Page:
Discussion: Offensive Names on theCrag

  • Started: 8 months ago on Thu 25th Jun 2020

Public discussion This is a public discussion in Release forum.

started this discussion 8 months ago.

Offensive Names on theCrag

In recent weeks theCrag received a multitude of requests to change offensive climb and area names. As climbers we probably all have seen insensitive, hurtful, misogynistic, homophobic and transphobic, racist, sexist and other demeaning route and cliff names. There should be no room for this in our sport, or in our world.

However, it is also important to understand that theCrag as an information source is not responsible for the naming of cliffs or routes but reflects the choices made by those responsible (who this is might vary from country to country).

While theCrag's Code of Etiquette always foresaw the option to replace and hide offensive names, we rarely had to make use of it. Recent events and the subsequent discussions obviously brought the issue to our collective attention and also changed the level of sensitivity on the topic.

Please understand that we have no means to review all names and thus rely on the community to make us aware of offensive names.

Once this happens, theCrag applies the following procedures until further notice:

  1. If an offensive name is reported to us and we agree with the assessment, we will change the name of the route or area to "Sanitise review" and copy the offensive name into the name field for offensive names (the AKA name with the tag offensive).

  2. If the person responsible for the name (e.g. first ascensionist) proposes a name change to a non-offensive name, this name change will be applied and the old name kept in the offensive name field for historical reasons (note, the offensive name is NOT displayed).

  3. If we don't hear from the person responsible or the person responsible does not want to change the name, we respect any proposal made by a local authority like a regional advocacy group for a non-offensive name. If this is not happening, the name will remain "Sanitise review" until a new proposal is being made.

  4. If the person responsible does not want to change the name because they think it is non-offensive, we expect the person responsible to provide a publicly readable explanation for the name, preferably in the route description to avoid future issues. If the explanation is deemed non-sufficient, point 3 takes effect.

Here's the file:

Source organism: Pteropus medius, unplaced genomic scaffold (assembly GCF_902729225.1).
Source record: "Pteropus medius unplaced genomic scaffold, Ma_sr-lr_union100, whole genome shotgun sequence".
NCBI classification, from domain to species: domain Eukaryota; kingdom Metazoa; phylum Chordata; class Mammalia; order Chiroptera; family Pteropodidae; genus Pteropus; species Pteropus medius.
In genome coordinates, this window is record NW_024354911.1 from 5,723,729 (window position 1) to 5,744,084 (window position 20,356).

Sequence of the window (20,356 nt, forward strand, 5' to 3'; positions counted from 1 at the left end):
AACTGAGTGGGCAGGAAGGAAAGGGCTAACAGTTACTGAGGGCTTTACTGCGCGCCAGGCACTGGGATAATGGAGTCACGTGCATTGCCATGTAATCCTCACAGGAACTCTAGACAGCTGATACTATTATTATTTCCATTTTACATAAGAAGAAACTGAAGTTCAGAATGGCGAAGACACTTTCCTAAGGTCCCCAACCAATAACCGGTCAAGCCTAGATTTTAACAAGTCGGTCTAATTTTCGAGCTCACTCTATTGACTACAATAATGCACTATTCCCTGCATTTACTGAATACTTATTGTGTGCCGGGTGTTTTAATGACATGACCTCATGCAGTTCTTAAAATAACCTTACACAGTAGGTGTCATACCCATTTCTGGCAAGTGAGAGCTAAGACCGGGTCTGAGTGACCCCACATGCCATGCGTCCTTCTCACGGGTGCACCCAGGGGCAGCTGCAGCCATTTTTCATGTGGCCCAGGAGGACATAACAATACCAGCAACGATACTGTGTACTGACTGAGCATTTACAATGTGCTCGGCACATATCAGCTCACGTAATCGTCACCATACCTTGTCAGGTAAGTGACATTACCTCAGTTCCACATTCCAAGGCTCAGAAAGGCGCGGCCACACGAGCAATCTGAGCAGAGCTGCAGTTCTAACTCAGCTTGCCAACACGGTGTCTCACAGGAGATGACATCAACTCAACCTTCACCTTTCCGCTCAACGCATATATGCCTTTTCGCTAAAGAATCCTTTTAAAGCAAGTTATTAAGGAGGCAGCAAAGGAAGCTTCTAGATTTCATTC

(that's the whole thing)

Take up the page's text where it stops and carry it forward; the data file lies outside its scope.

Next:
Obviously the best way forward for everyone would be that responsible persons propose or execute name changes. If you do so, please make sure to copy the offensive name into the AKA field ad tag it as offensive.

We kindly ask you to avoid "editing wars" - changing names back and forth. This might result in the suspension of your account.

Rather make use of the forum functionality and have honest and open conversations about names that are being perceived as offensive or to discuss new route names. Obviously not everyone has the same background and sensitivities, so please stay polite and forgiving as this will be the only way forward.

Last but not least we ask you for your patience as the increase of requests has put certain strains on our capacity.

Thank you for your understanding and for using theCrag!

Monty Curtis replied 8 months ago.

Is there some way of making an overall "profile" setting that allows the offensive names to be displayed? A bit like Netflix - I can have a child or an adult account and it displays differing content.

We all watch TV and movies with adult content - it just comes with a warning. Make it a choice not hard censorship. I'm especially concerned if you are suddenly removing simple swear words from route names.

Will search functionality display the offensive name? There are print guides with the old route names - and if people are trying to locate these routes on your database to "tick" them it needs to display them if they are specifically searched for. Again - a simple option "show me the bad names" needs to be available as a search function.

Secondly - have you spoken to someone who actually works in censorship? This is a very real job - any television station has multiple "censors". You need a document with clear guidelines of what is acceptable and what is not and examples.

Josiah Hess replied 8 months ago.

+1 with Neil. Censorship should be a choice. If someone is likely to get offended by route names on thecrag they should be able to flick a button in their settings, or perhaps have censorship as the default setting which a user can change.

Taner replied 8 months ago.

Monty Curtis , you raise a good question about the search, maybe that could be explained, will searching for the offensive name cause the route to show up in the search results? And if so, will it do it transparently, i.e. still not show the offensive name?